Wearing masks or hiding their faces with a handkerchief or a piece of cloth, a tiny group tried to create a scene at the funeral by parading Eisa’s body from one place to another without seeking the family’s approval. 

A male family member who tried to prevail upon this group of boys holding black and white flags told Catch that he was ruthlessly beaten up in the process. Showing his injury marks to this writer, he alleged that “these boys dishonoured Eisa’s body, paraded the body against the wishes of the family, created indiscipline and indulged in hooliganism.”

A cousin of Eisa too expressed her anger over the fact how a tiny group of masked boys could give a spin to a narrative.

“Heartbreaking narratives and stories being told by government agencies supporting ISIS for maligning the family (Eisa’s). Stooping so low was never ever expected,” she wrote on her Facebook timeline.

She confirmed that the boys waving two black flags “created (a) lot of hue and cry at that time. Despite repeated pleas that Eisa will be handed over to them but the family must spend some time with him, they said that Eisa didn’t belong to the family alone and he belonged to them, so they have a right over his body. We couldn't resist much after that and let them in to take Eisa.”

Wasim Khalid, a Srinagar-based journalist, said: “The scenes created by hooligans were presented before the UN to project Kashmir as a would-be hub of global terror, thus making a case for the Indian state to hold on to the territory and use every brutal method to crush it. Far from resolving the Kashmir (dispute), the so-called ISIS hooligans are making it sure (that) Kashmir remains as it is. Now people are wise enough to understand on whose agenda they are working.”

Who was Eisa?

Mohammad Eisa Fazili was an engineering student at Rajouri’s Baba Ghulam Shah Badshah University (BGSBU) before joining ranks of the armed rebels last September. At that time, an emotionally broken Naeem made a passionate call to his son to return home.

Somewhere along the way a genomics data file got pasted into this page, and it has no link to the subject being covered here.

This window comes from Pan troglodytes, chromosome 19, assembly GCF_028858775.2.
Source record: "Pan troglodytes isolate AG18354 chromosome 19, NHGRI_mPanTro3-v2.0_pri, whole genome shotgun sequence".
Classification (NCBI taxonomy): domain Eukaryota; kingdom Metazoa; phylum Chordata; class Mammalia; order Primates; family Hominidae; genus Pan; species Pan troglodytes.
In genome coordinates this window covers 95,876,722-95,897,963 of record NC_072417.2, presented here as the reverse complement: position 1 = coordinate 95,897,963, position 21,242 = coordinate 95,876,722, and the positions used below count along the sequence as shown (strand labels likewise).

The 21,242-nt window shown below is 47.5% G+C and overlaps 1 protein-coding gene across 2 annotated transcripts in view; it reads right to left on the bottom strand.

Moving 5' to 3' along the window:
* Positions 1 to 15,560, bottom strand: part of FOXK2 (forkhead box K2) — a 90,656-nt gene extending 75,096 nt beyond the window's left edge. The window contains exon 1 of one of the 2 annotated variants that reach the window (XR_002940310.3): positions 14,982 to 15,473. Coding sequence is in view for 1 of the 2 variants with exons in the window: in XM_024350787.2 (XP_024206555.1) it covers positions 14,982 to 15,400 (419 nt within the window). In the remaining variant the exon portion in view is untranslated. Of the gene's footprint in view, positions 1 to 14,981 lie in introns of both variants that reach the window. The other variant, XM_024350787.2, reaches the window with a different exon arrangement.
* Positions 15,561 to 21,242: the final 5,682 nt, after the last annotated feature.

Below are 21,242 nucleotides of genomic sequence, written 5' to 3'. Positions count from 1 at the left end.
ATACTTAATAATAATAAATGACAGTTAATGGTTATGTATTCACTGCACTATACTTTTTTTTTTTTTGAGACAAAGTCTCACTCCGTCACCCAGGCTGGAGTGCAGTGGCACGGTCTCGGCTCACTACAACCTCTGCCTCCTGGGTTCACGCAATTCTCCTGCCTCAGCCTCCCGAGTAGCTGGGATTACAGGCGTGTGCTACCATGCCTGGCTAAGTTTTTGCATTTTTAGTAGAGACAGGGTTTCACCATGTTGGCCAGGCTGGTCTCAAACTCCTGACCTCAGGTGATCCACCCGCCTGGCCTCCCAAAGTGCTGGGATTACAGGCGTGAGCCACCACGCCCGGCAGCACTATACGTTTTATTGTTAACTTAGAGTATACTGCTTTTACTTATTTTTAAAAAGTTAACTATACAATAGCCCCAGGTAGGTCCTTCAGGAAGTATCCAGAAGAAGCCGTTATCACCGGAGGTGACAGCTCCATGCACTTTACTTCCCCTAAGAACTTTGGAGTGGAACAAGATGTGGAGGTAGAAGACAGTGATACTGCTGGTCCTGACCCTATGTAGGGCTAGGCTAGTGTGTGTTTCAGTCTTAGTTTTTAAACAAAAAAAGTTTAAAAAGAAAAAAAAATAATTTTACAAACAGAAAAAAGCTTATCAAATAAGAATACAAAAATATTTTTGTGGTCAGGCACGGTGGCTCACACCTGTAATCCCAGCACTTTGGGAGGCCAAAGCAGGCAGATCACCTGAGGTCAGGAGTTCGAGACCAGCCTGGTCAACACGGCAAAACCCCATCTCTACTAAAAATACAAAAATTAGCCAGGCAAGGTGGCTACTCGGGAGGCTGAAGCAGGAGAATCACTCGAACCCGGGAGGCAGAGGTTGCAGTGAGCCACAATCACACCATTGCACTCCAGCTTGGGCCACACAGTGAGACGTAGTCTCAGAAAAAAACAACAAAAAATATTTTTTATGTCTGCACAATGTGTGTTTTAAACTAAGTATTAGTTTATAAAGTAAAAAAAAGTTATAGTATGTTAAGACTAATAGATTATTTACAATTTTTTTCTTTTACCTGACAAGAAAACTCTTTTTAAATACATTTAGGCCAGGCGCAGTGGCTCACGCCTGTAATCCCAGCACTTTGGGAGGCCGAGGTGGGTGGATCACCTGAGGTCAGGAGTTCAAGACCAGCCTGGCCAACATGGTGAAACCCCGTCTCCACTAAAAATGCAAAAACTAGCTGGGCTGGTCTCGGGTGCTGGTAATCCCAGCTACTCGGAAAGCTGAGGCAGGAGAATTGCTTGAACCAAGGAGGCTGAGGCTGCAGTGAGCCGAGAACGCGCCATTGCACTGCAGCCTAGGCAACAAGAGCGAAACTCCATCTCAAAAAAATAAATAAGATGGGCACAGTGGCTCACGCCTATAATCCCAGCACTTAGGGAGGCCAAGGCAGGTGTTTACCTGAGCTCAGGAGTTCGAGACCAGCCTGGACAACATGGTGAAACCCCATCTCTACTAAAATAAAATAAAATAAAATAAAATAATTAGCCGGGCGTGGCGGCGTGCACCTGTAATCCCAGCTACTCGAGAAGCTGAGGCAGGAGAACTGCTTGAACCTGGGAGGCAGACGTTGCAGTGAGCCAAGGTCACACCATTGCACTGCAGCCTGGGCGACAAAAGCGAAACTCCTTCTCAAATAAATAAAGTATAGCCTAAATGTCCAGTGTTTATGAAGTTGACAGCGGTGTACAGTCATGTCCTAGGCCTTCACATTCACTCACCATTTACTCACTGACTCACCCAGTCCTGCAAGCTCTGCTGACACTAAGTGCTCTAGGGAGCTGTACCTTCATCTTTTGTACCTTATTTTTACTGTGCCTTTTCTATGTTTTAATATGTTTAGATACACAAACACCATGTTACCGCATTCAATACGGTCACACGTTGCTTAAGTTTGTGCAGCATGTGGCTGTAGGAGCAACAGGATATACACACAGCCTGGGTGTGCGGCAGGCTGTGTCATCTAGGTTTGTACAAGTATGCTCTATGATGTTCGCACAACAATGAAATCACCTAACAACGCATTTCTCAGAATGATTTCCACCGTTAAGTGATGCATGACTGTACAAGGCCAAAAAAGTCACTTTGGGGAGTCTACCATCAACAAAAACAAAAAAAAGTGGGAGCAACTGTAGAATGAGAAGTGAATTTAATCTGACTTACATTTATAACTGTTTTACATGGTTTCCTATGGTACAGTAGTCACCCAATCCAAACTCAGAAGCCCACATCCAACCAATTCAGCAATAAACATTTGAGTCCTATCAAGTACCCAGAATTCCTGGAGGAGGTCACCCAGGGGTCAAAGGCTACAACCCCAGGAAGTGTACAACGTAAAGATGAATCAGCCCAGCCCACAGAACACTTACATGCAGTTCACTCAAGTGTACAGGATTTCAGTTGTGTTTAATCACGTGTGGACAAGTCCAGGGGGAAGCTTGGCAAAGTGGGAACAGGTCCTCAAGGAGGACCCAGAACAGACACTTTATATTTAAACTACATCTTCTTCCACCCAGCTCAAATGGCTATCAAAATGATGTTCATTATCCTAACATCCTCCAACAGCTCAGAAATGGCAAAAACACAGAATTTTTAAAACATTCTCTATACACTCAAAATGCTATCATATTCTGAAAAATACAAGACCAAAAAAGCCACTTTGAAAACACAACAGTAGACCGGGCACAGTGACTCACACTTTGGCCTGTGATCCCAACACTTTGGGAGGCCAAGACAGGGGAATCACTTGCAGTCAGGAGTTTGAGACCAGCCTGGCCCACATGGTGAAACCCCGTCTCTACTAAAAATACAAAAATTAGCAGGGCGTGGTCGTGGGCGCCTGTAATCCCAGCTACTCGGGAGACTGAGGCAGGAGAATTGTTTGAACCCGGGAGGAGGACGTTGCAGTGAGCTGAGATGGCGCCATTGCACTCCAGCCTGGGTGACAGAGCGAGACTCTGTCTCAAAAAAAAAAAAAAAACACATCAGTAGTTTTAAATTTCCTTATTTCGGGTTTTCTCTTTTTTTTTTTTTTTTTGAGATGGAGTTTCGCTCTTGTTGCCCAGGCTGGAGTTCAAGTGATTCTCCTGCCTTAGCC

Along with posting a picture of Eisa, Fazili wrote this message on Eid: “Eisa, your innocence is being exploited by some vested interests. You are being used as a pawn or a poster boy. I swear you are not on the right track in the light of Quran and Sunnah (practices of the Prophet). Please don’t play with fire. Return as early as possible. Your mum is wandering hither and thither with your belongings in hands. Mind it one can never succeed in (the) absence of prayers of his parents.”

The post was later taken off Facebook.

Eisa had gone missing from his hostel room in BGSBU in Rajouri on 17 August, 2017. After joining militancy, a few days before Eid-ul-Azha, Eisa passionately talked about jihad. Like Zakir, he also talked about problems faced by Muslims in Iraq, Yemen, Syria, Palestine, Pakistan, Kashmir and Burma (formerly Myanmar). But he never joined Zakir’s group on record.

In the later part of his video message, he said: “I know what is happening in Kashmir, what happened in Kunan Poshpora (the alleged mass rape of 23 Kashmiri women by Army officials in 1991), the Pathribal ‘fake’ encounter and many such incidents like in India’s Muzaffarnagar and Gujarat. I felt as if sisters of my Ummah were calling for my help to come forward to protect their honour.”

Because of this content, the police suspected Eisa may have joined the extremist group Ansar Ghazwat-ul-Hind, headed by Zakir Rashid Bhat alias Musa. Not long ago, Musa parted ways with the pro-Pakistan militant group Hizb-ul-Mujahideen.

At that time, Yougal Manhas, senior superintendent of police in Rajouri, told Catch Eisa joined Zakir's group.

According to a top police officer Ansar Ghazwat-ul-Hind, IS and AQIS are diametrically opposite to each other, ideologically.

First published: 19 March 2018, 13:13 IST
Gowhar Geelani

Gowhar Geelani is a journalist, commentator and political analyst from Srinagar. He was formerly with Deutsche Welle, Germany.